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Government announces plan to nationalize Catholic hospital in Australian capital

The government of the Australian Capital Territory has announced plans to forcibly nationalize a Catholic hospital after the trust that owns it said the Vatican would have to approve a sale.

Calvary Public Hospital, Bruce, ACT. Credit: Dfadden, (CC BY-SA 3.0)

The ACT government, the regional government of the Australian capital city of Canberra, announced Wednesday the plan to pass legislation to take over Calvary Public Hospital, a Catholic owned hospital in the Canberra suburb of Bruce.

Under the terms of the plan, the local government will force the compulsory acquisition of the hospital and its assets, folding them into the state-run health network, Canberra Health Services. Staff at Calvary, the government announced, will become public employees.


The ACT government and the hospital’s Catholic owners, the Little Company of Mary Health Care, had been in talks to sell the hospital to the government in 2010 for a price of AU$77 million, but those talks broke down when the LCMHC said any sale would be approved by the Vatican as an extraordinary act of administration, a process which could take years.

Calvary hospital has been owned and operated by LCMHC since 1979 but is funded by ACT to provide public healthcare services. The forced acquisition is part of a broader restructuring of Canberra Health Services which, the ACT government says, will see AU$1 billion invested in a new hospital at the Calvary site.

Martin Bowles, chief executive of Calvary, called the announcement “unexpected and unilateral” and expressed concern for the 1,800 staff at the hospital “who have not been consulted at all about the potential ramifications of this decision.”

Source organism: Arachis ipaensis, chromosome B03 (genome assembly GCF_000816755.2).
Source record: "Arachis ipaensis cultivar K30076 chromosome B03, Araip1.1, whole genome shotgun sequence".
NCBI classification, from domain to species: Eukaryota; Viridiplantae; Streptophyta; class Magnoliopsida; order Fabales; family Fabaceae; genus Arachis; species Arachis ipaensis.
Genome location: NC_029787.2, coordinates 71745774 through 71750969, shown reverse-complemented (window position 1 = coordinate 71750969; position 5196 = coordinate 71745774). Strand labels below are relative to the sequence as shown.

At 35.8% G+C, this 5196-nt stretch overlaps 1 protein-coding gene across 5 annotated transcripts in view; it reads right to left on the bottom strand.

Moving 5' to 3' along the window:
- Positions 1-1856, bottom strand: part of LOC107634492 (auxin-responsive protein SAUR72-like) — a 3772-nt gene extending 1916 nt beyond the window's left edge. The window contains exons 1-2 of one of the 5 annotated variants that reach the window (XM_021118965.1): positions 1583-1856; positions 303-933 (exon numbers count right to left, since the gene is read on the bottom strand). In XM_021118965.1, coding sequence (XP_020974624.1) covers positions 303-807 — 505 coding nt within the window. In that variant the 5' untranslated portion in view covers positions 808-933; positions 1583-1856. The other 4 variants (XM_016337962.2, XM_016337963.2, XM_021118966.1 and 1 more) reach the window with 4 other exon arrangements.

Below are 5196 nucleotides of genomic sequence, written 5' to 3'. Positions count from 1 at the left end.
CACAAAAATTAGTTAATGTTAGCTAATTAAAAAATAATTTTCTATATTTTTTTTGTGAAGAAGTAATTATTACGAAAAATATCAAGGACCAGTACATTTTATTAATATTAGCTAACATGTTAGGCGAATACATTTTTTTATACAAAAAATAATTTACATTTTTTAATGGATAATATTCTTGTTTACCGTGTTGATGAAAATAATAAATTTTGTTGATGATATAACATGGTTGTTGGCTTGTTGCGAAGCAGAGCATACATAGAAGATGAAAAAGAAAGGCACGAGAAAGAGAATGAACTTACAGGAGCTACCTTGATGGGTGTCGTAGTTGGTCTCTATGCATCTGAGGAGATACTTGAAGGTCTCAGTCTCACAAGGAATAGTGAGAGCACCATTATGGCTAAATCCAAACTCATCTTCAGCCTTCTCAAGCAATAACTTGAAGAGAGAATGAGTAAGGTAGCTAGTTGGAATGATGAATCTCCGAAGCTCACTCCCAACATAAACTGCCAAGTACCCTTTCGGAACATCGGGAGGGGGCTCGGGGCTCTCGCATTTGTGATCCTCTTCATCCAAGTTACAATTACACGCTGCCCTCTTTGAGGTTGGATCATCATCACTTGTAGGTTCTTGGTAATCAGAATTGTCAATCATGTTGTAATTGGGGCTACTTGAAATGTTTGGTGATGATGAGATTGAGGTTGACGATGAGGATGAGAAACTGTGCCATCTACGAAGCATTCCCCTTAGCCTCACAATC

“I'm not exaggerating by saying these people are absolutely devastated,” Bowles told the Australian Broadcasting Corporation on Wednesday.

Archbishop Christopher Prowse of Canberra and Goulburn also issued a statement in response to the announcement Wednesday, calling the government plans “deeply concerning.”

The government plans to annex the hospital were announced “without warning or discussion,” the archbishop said, and left him “totally stunned and shocked.”

“There has been no formal contact with the Archdiocese, nor has any reason been given,” said Prowse on May 10. “We are utterly astounded.”

“It is a very sad day when governments can simply decide to mount a take-over of any enterprise they like without any justification,” the archbishop said, calling the announcement “a very worrying precedent.”

John Watkins, the chairman of Catholic Health Australia, the umbrella group for Catholic hospitals and care providers in the country, called the move “alarming to not just Catholics, but all communities of faith,” and “a worrying rejection of a system that has served millions and millions of Australians well.”

Watkins said that the plans would “compromise distinctive institutional values and culture” at Cavalry, and called the precedent “disturbing.”

“Our immediate concern lies with the 1800 employees at the hospital who have not been consulted about the potential ramifications of this decision,” said Watkins.

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The ACT health minister for the Labour government, Rachel Stephen-Smith, called the consolidation plan a “big decision” for the future of healthcare in the region which would “better coordinate health services, distribute resources effectively.”

Stephen-Smith also said she wished to “thank all Calvary Public Hospital staff, past and present, for their dedication to helping Canberrans in times of need,” and said the “vast majority” would continue in their current roles under government control.

"We know this will be a stressful time for Calvary staff,” she said, “and we are committed to supporting them through this transition and providing as much certainty as possible.”

Stephen-Smith said Wednesday that while it was “no secret” that relations between the government and the Catholic owners of Cavalry had been “strained” over the years, that was not the reason for the forced takeover.

Jeremy Hanson, leader of the opposition Liberal party in ACT called the plan “outrageous thuggery by the chief minister and health minister.”

Hanson said Calvary managers and staff are “rightly angry” that “the government have decided to forcibly acquire the best-performing part of ACT Health,” in a move he called “outrageous.”

The Archdiocese of Canberra and Goulburn said that it would be meeting with Calvary to evaluate their options in the light of the news. No details of a compensation package for the forced acquisition have been announced.

According to Catholic Health Australia, Catholic hospitals account for around 10 percent of total hospital services in the country and treat more than 1.5 million patients annually.

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